I took another calculated risk here. I exposed him daily to new Chinese model compositions that contained about 400 words that he had never encountered before. I made sure that he learnt these texts well enough to be able to read them fluently to me at the end of the day. This meant that he was cramming a new lot of 400 words every day into his brain.
I gambled on the adaptability of the human brain. If you stuff enough stuff in a short time inside there, the brain naturally and unconsciously decides to build more storage cabinets for better organisation. It’s a bit like a housewife who realizes that she has so much to store away that she absolutely must get the carpenter in to build more cabinets…. and because she already knows what she needs to store away since everything is lying there, the cabinets are better designed for the material she needs to store.
I did not require him to write the words. I did not require him to recite the WHOLE compo at a go. I absolutely did not care if what he had just learnt disappeared from conscious memory the day after. I focused on cramming new words and more new words into his brain to stimulate the development of more and better storage capacity for Chinese characters.
By January 2011, he didn’t have to revise his ting xie for 2 hours twice a week anymore to remember only half the characters. He spent a single 20 minute study session on his ting xie and that was all. Studying Chinese became faster and easier. And that was when Little Boy began to feel good about the subject.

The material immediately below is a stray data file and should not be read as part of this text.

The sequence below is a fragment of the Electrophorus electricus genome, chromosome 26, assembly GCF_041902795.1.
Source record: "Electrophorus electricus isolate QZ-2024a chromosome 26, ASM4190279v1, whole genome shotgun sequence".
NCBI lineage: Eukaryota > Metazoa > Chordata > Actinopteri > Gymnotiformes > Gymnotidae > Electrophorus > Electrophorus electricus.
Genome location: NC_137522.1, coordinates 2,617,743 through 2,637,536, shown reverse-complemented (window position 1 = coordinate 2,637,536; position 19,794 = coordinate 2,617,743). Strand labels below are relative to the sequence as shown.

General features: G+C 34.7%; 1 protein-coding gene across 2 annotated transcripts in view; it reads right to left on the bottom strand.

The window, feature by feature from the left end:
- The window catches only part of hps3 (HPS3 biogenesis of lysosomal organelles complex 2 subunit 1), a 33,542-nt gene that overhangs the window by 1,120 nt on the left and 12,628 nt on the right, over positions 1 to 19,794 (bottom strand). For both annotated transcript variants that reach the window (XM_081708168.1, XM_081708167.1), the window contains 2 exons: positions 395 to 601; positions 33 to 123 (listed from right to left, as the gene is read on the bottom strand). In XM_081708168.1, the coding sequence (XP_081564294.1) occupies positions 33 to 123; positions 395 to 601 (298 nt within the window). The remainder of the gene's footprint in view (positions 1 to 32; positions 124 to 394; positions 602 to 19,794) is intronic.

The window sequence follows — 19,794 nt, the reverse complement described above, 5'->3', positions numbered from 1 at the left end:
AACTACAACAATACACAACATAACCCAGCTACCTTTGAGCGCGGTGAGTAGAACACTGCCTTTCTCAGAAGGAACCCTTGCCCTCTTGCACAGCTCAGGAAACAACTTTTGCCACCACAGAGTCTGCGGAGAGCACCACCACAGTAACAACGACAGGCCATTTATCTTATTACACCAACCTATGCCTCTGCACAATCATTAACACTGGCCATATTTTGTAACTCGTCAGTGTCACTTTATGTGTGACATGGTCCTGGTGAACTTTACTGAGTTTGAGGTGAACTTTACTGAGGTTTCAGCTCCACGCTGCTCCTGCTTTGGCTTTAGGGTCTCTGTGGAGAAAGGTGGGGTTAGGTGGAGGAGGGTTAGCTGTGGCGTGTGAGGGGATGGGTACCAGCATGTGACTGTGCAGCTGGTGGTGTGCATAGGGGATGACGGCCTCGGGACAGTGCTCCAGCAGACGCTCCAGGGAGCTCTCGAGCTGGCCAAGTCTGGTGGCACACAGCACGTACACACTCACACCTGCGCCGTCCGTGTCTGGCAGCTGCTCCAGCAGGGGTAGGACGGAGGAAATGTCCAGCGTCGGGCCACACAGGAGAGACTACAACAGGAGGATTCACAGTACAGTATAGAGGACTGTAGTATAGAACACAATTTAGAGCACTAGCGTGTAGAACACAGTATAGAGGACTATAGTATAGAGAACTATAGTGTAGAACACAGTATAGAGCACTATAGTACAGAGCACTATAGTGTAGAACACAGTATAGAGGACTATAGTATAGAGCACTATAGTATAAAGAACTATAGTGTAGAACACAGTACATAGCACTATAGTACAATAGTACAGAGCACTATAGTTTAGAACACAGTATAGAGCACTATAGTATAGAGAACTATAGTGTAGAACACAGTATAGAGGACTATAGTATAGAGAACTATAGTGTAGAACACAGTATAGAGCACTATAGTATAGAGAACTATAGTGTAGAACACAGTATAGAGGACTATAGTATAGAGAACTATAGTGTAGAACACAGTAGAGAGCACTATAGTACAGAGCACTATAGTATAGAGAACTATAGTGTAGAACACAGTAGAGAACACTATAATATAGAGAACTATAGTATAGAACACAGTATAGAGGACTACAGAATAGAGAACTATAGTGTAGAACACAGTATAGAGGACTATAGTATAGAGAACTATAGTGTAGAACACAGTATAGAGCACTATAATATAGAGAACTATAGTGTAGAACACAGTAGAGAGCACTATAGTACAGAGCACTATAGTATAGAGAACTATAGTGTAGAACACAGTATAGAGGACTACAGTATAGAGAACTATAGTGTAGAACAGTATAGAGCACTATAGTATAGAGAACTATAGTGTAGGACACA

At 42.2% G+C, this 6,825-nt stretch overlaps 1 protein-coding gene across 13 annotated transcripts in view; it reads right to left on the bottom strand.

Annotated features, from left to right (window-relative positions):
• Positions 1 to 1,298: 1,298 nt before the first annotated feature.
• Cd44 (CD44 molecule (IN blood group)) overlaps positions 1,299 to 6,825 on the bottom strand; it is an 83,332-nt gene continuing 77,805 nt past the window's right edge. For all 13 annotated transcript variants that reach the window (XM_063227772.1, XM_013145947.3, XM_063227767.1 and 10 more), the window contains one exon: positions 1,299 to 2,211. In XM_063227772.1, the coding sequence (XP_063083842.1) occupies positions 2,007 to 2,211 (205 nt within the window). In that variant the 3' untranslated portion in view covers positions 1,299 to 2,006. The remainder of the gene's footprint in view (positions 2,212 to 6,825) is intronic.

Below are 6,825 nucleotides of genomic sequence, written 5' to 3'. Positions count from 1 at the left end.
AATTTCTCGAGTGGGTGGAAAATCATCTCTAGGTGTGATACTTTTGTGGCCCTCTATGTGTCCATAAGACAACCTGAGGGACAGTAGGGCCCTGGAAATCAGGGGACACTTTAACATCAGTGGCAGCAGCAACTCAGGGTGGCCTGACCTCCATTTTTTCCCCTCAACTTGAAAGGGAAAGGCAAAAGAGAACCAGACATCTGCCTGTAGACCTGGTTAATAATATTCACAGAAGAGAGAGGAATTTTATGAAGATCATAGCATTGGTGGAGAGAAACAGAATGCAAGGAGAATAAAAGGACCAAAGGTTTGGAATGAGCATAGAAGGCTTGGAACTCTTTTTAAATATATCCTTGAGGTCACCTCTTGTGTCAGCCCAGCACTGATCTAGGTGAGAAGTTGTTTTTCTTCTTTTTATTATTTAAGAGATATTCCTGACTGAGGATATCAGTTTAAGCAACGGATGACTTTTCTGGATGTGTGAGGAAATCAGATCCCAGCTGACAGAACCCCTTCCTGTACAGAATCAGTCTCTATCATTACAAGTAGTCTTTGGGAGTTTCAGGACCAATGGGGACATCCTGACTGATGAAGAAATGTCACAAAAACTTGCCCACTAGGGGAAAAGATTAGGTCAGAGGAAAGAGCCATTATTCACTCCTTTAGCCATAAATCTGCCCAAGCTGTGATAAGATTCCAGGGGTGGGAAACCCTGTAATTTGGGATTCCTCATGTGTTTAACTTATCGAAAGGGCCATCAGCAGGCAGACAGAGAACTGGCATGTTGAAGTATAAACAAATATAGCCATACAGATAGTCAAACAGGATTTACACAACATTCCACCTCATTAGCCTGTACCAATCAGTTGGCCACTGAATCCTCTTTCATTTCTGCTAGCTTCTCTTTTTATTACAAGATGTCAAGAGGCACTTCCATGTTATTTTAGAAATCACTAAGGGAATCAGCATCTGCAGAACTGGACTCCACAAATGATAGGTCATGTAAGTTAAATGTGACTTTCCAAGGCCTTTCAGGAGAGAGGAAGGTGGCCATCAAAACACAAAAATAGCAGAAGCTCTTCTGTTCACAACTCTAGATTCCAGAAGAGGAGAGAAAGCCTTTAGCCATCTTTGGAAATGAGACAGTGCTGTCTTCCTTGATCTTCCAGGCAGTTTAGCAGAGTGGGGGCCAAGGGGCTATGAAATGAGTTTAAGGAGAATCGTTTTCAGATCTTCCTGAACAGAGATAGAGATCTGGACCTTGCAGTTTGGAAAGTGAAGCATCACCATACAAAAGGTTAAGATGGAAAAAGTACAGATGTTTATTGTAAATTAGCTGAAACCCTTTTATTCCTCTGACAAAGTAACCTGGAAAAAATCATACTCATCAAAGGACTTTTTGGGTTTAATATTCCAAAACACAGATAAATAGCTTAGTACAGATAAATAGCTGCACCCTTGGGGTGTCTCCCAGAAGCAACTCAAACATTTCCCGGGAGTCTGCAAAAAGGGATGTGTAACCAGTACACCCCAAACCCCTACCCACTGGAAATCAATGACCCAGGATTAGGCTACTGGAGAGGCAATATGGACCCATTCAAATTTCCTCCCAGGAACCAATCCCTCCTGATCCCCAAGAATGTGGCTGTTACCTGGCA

Hence, Potato Parents please don’t despair. Our children CAN excel in Chinese. We just have to be aware that we cannot go about it in the same way that Rice Parents do. We are unable to read them Chinese books in bed. We are incapable of speaking to them in Chinese. But our own ignorance can be easily compensated by modern technology.
Audio digital recordings of model Chinese compositions helped Little Boy to develop the cognitive infrastructure that made processing, organizing and retrieving Chinese characters as easy as if he were a Rice Child. There is no reason for Potato Parents to sit back and accept that it is impossible for their own children to learn Chinese excellently well. With some knowledge of how the subconscious brain works… and a computer with speakers, Potato Parents like you and I can help their Potato Children.
So, Potato Parents arise. Wrap your arms around your children and lift them up towards competence in Chinese. If your children are in Primary 1 then time is on your side. You don’t have to pump up to 400 new words through your child’s brain daily, like I did. Set less stressful targets for you and your child.
But DO note that if you are a Potato Parent, you need to help your Potato Child build the cognitive infrastructure for learning Chinese that Rice Children develop naturally because of their home environment. Ignore the grades for a while and lay off the writing.
It was painful to memorise compos but it was pain of a shorter duration compared to the long pain that we went through from P1 to P4, trudging through short lists of words and never quite mastering them. We felt like losers then. We don’t feel like losers now. In addition, Little Boy is now able to analyze the structure of strange and new characters he encounters and GUESS how they are pronounced and what they mean. Till now, this was a skill that only Grandma and The Husband possessed because both grew up in homes where people spoke and read ONLY Chinese. Best of all, Chinese has become much easier and faster to learn.